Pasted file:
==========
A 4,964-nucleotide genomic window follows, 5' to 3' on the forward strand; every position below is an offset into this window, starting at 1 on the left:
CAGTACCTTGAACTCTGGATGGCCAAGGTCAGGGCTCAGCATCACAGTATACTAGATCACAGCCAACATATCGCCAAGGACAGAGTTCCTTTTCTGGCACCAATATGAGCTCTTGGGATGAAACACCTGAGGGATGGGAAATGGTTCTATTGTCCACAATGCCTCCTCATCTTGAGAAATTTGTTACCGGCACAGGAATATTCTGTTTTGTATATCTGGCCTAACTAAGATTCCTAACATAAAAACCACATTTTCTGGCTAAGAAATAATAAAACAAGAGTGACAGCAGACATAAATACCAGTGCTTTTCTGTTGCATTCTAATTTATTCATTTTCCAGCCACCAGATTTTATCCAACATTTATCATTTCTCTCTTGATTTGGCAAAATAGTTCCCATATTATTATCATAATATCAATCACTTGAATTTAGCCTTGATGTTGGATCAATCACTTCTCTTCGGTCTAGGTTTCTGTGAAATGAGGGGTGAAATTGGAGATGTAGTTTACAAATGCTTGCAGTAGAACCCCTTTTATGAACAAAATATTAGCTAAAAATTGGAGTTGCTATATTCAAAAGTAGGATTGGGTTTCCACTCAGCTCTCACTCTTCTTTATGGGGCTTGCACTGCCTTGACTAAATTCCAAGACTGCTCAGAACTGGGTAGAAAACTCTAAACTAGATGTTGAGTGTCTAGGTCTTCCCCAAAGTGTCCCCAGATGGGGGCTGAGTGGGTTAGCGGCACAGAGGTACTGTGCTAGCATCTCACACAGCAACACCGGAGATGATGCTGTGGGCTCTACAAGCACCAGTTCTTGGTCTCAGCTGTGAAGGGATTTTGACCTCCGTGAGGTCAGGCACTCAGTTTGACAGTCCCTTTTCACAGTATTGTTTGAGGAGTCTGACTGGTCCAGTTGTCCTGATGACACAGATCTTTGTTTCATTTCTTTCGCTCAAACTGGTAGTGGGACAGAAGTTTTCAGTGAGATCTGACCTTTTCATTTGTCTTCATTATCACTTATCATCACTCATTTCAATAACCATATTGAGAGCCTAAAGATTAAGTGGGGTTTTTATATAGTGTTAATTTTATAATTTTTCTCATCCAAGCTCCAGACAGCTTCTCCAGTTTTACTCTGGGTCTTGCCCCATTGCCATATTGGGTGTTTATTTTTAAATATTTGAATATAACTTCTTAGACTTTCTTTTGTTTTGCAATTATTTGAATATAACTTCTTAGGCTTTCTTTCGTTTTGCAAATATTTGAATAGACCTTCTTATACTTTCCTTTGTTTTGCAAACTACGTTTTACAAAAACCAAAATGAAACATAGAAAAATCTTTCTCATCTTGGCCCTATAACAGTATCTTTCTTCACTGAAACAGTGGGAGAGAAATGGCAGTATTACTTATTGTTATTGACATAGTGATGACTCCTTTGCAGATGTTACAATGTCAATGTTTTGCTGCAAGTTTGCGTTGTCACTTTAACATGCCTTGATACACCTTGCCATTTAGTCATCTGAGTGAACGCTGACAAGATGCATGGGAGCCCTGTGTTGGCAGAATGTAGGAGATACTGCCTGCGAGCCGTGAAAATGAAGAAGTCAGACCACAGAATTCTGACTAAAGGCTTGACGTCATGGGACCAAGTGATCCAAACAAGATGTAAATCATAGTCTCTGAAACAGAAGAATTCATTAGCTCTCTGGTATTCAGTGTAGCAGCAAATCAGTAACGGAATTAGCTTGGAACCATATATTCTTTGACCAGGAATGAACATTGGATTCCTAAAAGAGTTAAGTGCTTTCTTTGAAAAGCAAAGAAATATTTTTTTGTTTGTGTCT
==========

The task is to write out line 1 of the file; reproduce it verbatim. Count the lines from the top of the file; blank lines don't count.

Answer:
A 4,964-nucleotide genomic window follows, 5' to 3' on the forward strand; every position below is an offset into this window, starting at 1 on the left: